Doctor drawn to regional life

Monash School of Rural Health Churchill clinical skills lecturer Sean Atkinson grew up in Neerim South and Drouin, studied at both Clayton and Churchill, yet never felt compelled to pack up shop and work in Melbourne.

He works part-time as a general practitioner in Trafalgar and sees himself as an example of how medical professionals can work and thrive in regional areas.

“The biggest positives are I have a good work-life balance. I can work as an academic rurally and there’s plenty of opportunities to do that if you’d like to,” Dr Atkinson said.

On work satisfaction, he said there were many opportunities to see a wide variety of conditions and diseases rurally and regionally.

“Patients, for example, can have conditions you may not see in the city. So, Q fever and animal-based [conditions] because of cattle,” he said.

And he has had more access and higher participation in practical skills because of “less doctors in front of you”.

“When I was an intern in an emergency department I was able to perform lumbar puncture, assess patients, with supervision of a more senior doctor,” he said.

“Having my own patient under supervision as a junior doctor was great because I was in charge of that patient but if I was in a more central place like Melbourne there would have been five people involved.”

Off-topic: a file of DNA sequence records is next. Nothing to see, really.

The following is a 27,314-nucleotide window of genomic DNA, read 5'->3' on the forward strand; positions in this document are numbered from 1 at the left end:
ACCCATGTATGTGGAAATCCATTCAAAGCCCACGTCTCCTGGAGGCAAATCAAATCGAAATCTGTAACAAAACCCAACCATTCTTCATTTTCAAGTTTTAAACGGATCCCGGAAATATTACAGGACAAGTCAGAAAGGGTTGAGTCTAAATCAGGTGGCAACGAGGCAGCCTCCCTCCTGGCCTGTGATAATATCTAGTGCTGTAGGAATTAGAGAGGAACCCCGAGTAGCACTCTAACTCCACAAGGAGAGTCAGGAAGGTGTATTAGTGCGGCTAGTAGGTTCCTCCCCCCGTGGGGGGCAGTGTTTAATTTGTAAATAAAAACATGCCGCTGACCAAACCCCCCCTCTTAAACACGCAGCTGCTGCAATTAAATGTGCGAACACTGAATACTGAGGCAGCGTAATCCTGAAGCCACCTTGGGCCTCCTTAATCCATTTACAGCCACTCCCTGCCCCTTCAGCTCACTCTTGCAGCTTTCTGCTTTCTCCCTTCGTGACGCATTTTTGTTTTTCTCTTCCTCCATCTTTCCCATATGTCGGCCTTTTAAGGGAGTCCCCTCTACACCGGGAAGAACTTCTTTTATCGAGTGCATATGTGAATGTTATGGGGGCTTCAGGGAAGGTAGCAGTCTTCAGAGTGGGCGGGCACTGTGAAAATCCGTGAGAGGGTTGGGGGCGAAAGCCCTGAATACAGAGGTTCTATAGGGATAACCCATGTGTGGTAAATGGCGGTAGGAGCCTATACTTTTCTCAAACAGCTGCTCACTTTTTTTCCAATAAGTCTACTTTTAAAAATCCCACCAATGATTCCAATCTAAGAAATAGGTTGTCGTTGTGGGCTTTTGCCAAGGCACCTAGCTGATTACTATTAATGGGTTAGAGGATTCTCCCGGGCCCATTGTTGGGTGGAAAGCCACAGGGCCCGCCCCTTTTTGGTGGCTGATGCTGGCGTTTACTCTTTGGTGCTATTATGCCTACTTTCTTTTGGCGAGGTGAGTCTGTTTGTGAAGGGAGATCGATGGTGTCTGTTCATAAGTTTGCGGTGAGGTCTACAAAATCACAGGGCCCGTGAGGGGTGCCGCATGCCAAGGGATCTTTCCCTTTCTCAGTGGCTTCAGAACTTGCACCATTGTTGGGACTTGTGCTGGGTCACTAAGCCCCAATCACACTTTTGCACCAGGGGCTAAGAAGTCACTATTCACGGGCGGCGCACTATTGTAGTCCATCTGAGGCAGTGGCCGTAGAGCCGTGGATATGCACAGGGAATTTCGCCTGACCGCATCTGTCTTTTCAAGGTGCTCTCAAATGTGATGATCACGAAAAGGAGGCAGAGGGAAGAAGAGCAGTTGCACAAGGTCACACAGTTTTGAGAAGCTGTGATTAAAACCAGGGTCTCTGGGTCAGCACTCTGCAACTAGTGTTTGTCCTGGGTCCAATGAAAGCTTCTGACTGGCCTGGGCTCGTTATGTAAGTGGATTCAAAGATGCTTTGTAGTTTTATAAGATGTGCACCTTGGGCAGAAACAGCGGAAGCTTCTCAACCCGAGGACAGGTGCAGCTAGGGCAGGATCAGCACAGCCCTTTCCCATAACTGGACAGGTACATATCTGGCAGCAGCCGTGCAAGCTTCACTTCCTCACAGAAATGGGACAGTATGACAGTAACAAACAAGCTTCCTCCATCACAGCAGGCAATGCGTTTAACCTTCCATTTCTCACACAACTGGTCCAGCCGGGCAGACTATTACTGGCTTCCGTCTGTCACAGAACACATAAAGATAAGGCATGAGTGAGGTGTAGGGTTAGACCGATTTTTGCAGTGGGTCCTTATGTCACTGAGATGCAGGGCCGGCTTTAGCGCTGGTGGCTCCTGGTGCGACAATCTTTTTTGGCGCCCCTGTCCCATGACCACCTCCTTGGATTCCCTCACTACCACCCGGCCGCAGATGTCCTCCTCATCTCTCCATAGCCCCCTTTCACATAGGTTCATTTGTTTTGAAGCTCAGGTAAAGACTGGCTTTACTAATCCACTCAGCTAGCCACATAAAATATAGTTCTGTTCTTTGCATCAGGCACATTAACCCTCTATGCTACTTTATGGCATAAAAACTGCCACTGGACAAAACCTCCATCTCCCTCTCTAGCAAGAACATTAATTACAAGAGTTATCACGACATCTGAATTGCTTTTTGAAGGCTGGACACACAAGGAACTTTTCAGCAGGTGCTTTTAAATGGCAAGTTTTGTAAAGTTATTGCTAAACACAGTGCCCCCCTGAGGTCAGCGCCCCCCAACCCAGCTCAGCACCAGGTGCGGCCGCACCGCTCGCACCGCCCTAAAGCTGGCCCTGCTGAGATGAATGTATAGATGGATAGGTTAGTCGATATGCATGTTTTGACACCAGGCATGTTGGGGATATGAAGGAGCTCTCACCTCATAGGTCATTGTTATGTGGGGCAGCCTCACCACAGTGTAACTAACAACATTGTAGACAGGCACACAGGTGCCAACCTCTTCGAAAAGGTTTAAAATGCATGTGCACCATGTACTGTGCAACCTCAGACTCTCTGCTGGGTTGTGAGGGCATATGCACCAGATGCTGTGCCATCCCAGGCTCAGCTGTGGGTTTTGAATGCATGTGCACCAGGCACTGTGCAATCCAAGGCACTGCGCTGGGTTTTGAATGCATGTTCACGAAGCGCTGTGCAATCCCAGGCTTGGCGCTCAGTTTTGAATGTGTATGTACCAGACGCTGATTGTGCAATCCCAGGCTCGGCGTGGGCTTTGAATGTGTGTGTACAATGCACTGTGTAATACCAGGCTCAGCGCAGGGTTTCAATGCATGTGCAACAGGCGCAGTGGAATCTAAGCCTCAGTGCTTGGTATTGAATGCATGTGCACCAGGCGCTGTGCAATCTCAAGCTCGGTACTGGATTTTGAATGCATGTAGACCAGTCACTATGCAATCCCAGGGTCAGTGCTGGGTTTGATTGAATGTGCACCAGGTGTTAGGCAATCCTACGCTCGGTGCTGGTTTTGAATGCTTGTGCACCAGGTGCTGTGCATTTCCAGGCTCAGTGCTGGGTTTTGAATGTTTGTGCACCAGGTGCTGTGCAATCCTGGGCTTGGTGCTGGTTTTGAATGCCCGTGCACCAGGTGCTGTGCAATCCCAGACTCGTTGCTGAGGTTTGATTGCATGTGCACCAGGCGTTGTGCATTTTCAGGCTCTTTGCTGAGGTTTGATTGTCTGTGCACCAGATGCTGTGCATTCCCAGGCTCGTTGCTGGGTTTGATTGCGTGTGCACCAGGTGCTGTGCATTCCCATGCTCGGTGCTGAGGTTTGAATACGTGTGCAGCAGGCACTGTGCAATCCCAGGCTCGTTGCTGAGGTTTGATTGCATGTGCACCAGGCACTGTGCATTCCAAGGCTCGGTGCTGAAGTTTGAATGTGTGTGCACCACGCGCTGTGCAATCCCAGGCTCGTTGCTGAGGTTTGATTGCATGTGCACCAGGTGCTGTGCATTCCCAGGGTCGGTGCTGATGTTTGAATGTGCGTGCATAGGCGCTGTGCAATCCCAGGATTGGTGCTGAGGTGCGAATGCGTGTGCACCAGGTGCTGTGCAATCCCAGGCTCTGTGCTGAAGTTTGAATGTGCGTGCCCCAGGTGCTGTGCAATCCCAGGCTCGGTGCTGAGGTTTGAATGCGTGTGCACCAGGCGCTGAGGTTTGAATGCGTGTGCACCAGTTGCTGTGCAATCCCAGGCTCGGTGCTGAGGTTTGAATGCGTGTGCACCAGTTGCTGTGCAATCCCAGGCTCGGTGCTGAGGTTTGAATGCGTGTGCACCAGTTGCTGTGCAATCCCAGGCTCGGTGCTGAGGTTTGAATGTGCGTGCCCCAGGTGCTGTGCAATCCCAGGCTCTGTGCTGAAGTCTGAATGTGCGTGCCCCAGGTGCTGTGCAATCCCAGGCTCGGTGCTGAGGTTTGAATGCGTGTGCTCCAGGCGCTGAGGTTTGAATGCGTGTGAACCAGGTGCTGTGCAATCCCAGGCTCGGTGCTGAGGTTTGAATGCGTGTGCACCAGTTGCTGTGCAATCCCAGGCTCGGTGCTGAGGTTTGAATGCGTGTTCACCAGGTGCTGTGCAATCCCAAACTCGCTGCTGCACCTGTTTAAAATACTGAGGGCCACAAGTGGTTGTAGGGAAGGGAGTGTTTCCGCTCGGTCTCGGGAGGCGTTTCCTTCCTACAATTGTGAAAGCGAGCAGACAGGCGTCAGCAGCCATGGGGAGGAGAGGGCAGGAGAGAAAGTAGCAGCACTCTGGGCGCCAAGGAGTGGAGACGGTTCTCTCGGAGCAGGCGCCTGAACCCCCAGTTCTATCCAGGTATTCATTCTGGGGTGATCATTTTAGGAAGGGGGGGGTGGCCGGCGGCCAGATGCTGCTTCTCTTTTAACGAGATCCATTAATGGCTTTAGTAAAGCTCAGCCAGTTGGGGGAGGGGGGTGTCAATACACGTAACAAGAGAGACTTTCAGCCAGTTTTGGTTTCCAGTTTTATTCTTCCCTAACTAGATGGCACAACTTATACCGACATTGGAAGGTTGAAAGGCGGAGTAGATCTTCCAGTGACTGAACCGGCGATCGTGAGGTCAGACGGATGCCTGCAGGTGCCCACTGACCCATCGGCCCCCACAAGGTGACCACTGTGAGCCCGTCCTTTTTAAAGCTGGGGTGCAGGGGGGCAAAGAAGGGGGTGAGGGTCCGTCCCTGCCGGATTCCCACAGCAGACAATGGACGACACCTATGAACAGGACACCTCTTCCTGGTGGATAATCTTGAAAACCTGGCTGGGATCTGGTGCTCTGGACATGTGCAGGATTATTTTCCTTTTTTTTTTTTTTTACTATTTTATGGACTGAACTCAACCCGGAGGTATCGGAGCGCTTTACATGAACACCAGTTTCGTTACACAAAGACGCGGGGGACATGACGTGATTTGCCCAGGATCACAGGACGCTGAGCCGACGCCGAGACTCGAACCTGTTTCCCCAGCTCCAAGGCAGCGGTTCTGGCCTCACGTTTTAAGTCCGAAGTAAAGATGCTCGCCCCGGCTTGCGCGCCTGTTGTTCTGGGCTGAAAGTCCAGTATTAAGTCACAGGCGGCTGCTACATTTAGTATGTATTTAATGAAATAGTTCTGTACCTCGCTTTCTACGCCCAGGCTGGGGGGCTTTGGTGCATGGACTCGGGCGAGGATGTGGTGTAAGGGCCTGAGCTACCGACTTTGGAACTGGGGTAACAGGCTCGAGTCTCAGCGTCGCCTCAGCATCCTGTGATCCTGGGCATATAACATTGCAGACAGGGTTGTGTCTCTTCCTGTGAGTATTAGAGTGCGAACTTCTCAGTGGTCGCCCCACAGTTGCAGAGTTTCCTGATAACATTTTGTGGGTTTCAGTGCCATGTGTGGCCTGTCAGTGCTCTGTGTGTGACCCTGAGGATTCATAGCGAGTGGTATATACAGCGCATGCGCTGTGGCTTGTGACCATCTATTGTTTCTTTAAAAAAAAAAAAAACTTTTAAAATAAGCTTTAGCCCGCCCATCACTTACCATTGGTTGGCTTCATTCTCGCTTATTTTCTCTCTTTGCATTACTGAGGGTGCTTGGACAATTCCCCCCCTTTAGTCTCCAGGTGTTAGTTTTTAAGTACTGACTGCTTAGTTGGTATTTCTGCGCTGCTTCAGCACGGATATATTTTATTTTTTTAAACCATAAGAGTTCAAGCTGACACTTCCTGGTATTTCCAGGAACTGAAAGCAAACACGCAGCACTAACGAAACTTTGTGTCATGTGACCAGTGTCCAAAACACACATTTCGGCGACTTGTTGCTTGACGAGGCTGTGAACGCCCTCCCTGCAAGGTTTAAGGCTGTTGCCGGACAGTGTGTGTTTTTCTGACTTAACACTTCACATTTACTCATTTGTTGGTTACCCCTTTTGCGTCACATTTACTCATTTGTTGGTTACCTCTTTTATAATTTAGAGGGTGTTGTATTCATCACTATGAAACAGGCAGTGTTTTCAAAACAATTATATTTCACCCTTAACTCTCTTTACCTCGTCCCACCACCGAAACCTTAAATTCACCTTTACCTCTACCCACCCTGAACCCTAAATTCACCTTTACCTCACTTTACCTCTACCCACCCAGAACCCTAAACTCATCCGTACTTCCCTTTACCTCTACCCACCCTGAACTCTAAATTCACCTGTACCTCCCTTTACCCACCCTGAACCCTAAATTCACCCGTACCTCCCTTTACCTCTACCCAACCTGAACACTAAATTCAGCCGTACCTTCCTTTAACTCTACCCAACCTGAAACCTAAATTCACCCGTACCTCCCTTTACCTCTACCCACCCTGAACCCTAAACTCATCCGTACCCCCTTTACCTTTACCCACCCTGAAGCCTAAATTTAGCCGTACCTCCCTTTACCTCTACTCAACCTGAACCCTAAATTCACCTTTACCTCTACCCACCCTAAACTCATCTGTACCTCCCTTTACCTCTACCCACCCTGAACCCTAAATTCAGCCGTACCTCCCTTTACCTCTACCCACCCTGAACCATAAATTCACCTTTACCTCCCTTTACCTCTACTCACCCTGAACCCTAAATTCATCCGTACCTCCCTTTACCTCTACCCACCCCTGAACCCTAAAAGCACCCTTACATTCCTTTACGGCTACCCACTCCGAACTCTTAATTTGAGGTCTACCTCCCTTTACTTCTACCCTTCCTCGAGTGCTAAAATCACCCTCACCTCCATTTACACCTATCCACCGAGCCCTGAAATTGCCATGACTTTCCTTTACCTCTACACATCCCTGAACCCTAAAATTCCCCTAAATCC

Dr Atkinson has seen his peers over the years leave for the city to train in specialist areas such as psychiatry, surgery or internal medicine.

“Unfortunately you will have to spend some time or even the majority of the time in a metro or urban setting because they are where those jobs are accredited,” Dr Atkinson said.

“If you have to work in the city in your late 20s and early 30s there’s a good chance you are going to meet a partner or buy a house and once that happens you’ve planted and you’re probably not likely to want to move again.”

Dr Atkinson is hoping Monash University’s Gippsland regional medical training hub will help retain junior doctors into the long-term.

The hub is one of 26 regional training hubs across Australia funded by the federal government.

Its new director, Warragul-based paediatrician, Michael Nowotny said he hoped the hub would improve opportunities for junior doctors to train in the region after finishing their intern year.